The US tech giant’s has begun uses aggregated, anonymised data from products such as Google Maps to compile reports on how our lives are changing to adapt to stringent social distancing measures rolled out during the crisis.
In its second report for the UK, covering the period between February 23 and April 5, the data shows that trips to the park dropped 29 per cent in comparison with the period before the lockdown was introduced nearly three weeks ago.
Google’s first report, which looked at activity between February 16 and March 29, found park usage was down 52 per cent compared against the same period.
Latest figures suggest that, in Greater London, park visits are meanwhile down just 15 per cent.
The report came as police forces across the country warned the public to stay at home over the upcoming Easter weekend amid fears that an ongoing bout of warm weather could encourage Britons to head outside of their homes and break lockdown rules.
Reinforcing the instruction to stay in doors, Foreign Secretary Dominic Raab on Thursday said Britons “mustn’t give the coronavirus a second chance to kill more people and hurt our country”.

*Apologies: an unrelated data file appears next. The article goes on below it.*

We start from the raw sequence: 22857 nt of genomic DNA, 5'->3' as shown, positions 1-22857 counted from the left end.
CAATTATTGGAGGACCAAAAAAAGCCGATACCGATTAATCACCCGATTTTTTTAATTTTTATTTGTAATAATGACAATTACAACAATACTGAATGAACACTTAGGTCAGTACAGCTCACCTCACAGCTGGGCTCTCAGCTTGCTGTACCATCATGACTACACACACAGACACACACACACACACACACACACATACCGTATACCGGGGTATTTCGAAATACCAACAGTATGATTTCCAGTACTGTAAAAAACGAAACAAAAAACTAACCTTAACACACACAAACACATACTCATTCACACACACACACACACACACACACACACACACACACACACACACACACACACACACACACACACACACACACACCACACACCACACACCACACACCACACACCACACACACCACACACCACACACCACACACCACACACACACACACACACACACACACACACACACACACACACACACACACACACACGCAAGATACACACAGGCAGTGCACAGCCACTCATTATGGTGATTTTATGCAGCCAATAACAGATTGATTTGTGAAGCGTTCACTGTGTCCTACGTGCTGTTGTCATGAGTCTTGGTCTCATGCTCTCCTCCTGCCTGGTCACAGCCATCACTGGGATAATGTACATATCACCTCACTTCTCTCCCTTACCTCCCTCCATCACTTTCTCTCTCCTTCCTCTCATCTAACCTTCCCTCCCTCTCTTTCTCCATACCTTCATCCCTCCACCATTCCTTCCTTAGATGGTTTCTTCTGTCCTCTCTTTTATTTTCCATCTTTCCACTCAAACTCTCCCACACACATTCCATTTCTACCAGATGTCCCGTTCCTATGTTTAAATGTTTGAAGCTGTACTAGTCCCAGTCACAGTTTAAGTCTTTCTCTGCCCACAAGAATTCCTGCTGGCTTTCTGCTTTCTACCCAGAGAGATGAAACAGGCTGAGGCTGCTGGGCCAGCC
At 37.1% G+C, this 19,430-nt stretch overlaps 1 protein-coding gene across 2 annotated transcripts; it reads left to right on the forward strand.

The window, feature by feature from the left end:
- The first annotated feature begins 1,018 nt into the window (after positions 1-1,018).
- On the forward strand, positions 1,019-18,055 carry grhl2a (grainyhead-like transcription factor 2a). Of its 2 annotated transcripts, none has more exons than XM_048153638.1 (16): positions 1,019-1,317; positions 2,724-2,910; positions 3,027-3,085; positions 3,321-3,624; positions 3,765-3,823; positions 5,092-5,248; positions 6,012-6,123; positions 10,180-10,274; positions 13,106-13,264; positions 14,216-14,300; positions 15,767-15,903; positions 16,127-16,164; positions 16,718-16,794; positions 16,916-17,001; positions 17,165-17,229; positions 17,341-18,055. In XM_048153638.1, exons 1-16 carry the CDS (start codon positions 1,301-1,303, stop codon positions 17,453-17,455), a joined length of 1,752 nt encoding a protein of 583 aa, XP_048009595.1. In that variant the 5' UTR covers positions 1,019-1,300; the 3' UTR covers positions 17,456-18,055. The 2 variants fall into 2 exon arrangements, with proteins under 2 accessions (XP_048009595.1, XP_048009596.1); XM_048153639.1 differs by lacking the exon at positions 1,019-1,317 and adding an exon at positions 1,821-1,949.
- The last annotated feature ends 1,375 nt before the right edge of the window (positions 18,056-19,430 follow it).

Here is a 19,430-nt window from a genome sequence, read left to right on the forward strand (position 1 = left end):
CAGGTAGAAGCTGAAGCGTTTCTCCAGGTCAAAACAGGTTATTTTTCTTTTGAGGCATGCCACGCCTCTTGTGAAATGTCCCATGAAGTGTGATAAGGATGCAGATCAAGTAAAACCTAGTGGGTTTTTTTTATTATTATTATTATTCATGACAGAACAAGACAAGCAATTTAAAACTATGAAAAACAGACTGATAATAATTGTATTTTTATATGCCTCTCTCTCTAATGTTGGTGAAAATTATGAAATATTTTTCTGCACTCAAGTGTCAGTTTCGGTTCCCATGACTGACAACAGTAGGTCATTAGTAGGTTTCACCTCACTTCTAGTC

Speaking during the Government’s daily Covid-19 briefing, Mr Raab urged people to show restraint amid signs nationwide lockdown measures were having an impact and confirmed the restrictions were likely to be extended beyond next week.
“It’s been almost three weeks and we’re starting to see the impact of the sacrifices we’ve all made,” he said.
“But the deaths are still rising and we haven’t yet reached the peak of the virus. So it’s still too early to lift the measures that we put in place.”
Emphasising the impact of the lockdown restrictions, Google’s second report also revealed that visits to grocery stores and pharmacies across the UK were down 41 per cent, while trips to public transport hubs, like bus and railway stations, fell 75 per cent.
The information being used to produce the new reports is traditionally used by the company to inform Google Maps users when specific places of interest are busiest and revise driving routes to account for traffic, among other things.
The data comes from users who have Location History turned on in their Google account settings – a setting which is turned off by default.
However, it can also be turned off at any time from within Location History setting, and data can also be directly deleted from a user’s Google Maps timeline.
The company has said it will not include any personally identifiable information in its new reports at any point.